Log: The Wire

All or nothing

More sail changes in 24 hours than in an entire Atlantic crossing…

Very busy here in the last 24 hours. Any beer and calories consumed on shore in the last month are being well and truly burnt off. All or nothing sailing conditions.Our sedate pace of the initial time spent in the Gulf of Panama continued for the remaining daylight hours. We had the pleasure of the company of the Alliance of Panamanian Dolphins (APD) – Gulf Chapter for a while. There was another green flash let down, however it was a pretty enough sunset all the same. The non-believers survive another day…

Then, it all changed. After darkness had fallen, something distinctly peculiar happened to the boat. It leant over slightly, and the ambient temperature changed from 50ºC to 49ºC. Must be wind! The main went up quickly, followed by our beloved cable-tie-hanked genoa. As we began to round Punta Mala, we emerged from the lee of the headland and the wind grew. Soon the yankee 1 and staysail were also up, and we’d already done more sail changes than the entire Caribbean Sea!

The evening continued with a varying wind, keeping us on our toes, and changing between different combinations of headsails. The fact we were sailing again was enough to seriously up the mood and put smiles on everyone’s faces, however the reemergence of the APD, combined with the most spectacular bioluminescence the world has ever seen, created a real show. A bright green bow wave and wake shone brightly and lit up the topsides of the boat, while the dolphins diving in between all of it made the best display of glow-in-the-dark dolphins any of us had ever seen, including our Southern Ocean penguin explorer (and ocean scientist) Renaud.

Today has seen much more sailing and wildlife action, with more of the same headsail changing to keep Disco moving towards San Diego (officially topping the entire Atlantic tally), but no abate of relentless heat that is making life such hard going during the day. The APD – Basin Chapter came over to say hi, and had teamed up with some humpback whales, which stood off making big splashes in the distance.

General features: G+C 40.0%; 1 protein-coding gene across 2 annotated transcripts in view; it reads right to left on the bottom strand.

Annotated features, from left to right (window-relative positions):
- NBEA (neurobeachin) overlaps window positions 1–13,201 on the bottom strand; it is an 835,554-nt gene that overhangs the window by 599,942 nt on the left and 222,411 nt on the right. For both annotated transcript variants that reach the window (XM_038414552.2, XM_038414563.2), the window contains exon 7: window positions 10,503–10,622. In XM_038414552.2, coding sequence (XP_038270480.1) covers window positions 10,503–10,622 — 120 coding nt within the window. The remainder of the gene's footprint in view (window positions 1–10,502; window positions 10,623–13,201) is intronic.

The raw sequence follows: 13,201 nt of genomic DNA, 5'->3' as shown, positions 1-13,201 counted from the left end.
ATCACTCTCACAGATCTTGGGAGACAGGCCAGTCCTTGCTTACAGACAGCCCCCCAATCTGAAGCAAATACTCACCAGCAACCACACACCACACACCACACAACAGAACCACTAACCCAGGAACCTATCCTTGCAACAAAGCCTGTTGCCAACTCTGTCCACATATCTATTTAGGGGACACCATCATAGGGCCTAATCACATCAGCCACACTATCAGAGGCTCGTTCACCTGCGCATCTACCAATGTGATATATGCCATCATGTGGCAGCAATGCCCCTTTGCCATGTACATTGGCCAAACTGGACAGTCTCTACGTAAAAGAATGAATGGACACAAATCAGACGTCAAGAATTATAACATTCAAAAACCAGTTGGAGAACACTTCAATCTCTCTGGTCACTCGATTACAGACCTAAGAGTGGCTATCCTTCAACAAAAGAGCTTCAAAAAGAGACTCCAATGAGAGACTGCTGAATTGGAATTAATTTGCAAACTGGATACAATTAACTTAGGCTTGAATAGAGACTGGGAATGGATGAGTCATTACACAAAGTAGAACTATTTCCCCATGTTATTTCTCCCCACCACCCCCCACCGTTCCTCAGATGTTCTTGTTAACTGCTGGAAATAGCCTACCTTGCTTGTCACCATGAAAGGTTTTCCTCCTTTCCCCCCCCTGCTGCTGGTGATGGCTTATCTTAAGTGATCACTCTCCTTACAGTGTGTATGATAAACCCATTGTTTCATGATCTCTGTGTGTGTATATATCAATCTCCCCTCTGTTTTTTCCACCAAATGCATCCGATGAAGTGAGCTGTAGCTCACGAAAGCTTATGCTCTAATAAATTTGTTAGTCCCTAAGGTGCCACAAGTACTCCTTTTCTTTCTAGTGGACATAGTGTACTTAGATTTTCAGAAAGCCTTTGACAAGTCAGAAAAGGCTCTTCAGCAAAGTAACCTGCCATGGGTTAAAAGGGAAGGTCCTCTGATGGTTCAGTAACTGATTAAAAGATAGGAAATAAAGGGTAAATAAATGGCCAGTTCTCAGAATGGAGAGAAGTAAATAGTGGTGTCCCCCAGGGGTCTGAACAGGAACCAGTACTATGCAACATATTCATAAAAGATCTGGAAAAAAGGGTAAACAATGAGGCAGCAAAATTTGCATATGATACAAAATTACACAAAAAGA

Onboard, life continues despite of the oppressive heat. Landon has earned himself a new nickname (of which he now has many). When passing up some new genoa sheets out of the sail locker, he attempted to throw them to the waiting arms above. This didn’t go too well, and he remembered the stainless steel shackles on the end of each the hard way, when they came back down at him. He is now sporting a tiny cut as a result of this, but will now forever be known on Disco as Shackleton.

In an idle moment I was reading up on the finer points of our gearbox, and came across a paragraph that stated it was specifically engineered to allow a propeller to free rotate without damage, contradicting previous information. The spanners were out in no time, the shaft brake hydraulic reservoirs jacked, Poppy the Propeller free-spinning away under the boat, and another knot of speed was instantly added to the instruments.

The sad news of the day was that halfway through writing this, the well-travelled cable-tie-hanks of the genoa finally gave up with the customary zipper sound of a sail detaching from the forestay. The team did a great job of getting it into the boat without any damage, and it’s now bagged up in the sail locker, awaiting an inspired way of hoisting it without hanks or cable ties.

Our weather situation for the longer term outlook is a bit interesting, along with our consumption of finite fuel and water supplies, so all that is keeping me busy thinking through options that won’t slow us down. Until then, we’ll keep pushing on to get the best speed possible out of a 50 tonne boat in 10kts of wind…

Date: 3rd March 2017
Time: 2009z
Position: 07°00.3N 081°35.4W
COG: 300°T
SOG: 5kts
Wind: NW 2-3
Swell: N 1-2ft
Sky: 1/8 stratus
Weather: Fair

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